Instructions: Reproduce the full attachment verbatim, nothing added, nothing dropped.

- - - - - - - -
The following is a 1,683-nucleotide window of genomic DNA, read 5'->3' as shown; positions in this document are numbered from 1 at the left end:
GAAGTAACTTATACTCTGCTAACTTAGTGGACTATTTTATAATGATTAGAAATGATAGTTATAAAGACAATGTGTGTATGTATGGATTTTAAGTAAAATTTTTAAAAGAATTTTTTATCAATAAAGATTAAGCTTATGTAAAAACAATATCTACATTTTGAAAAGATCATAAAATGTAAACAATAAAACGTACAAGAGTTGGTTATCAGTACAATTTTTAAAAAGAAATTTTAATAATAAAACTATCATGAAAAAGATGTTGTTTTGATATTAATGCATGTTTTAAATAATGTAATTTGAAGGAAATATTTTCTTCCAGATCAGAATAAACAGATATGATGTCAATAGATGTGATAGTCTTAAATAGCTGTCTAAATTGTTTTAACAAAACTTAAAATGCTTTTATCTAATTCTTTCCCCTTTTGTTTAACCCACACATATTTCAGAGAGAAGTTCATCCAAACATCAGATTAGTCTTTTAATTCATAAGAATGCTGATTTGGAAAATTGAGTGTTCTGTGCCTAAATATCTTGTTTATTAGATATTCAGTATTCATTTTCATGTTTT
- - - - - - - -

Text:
The following is a 1,683-nucleotide window of genomic DNA, read 5'->3' as shown; positions in this document are numbered from 1 at the left end:
GAAGTAACTTATACTCTGCTAACTTAGTGGACTATTTTATAATGATTAGAAATGATAGTTATAAAGACAATGTGTGTATGTATGGATTTTAAGTAAAATTTTTAAAAGAATTTTTTATCAATAAAGATTAAGCTTATGTAAAAACAATATCTACATTTTGAAAAGATCATAAAATGTAAACAATAAAACGTACAAGAGTTGGTTATCAGTACAATTTTTAAAAAGAAATTTTAATAATAAAACTATCATGAAAAAGATGTTGTTTTGATATTAATGCATGTTTTAAATAATGTAATTTGAAGGAAATATTTTCTTCCAGATCAGAATAAACAGATATGATGTCAATAGATGTGATAGTCTTAAATAGCTGTCTAAATTGTTTTAACAAAACTTAAAATGCTTTTATCTAATTCTTTCCCCTTTTGTTTAACCCACACATATTTCAGAGAGAAGTTCATCCAAACATCAGATTAGTCTTTTAATTCATAAGAATGCTGATTTGGAAAATTGAGTGTTCTGTGCCTAAATATCTTGTTTATTAGATATTCAGTATTCATTTTCATGTTTT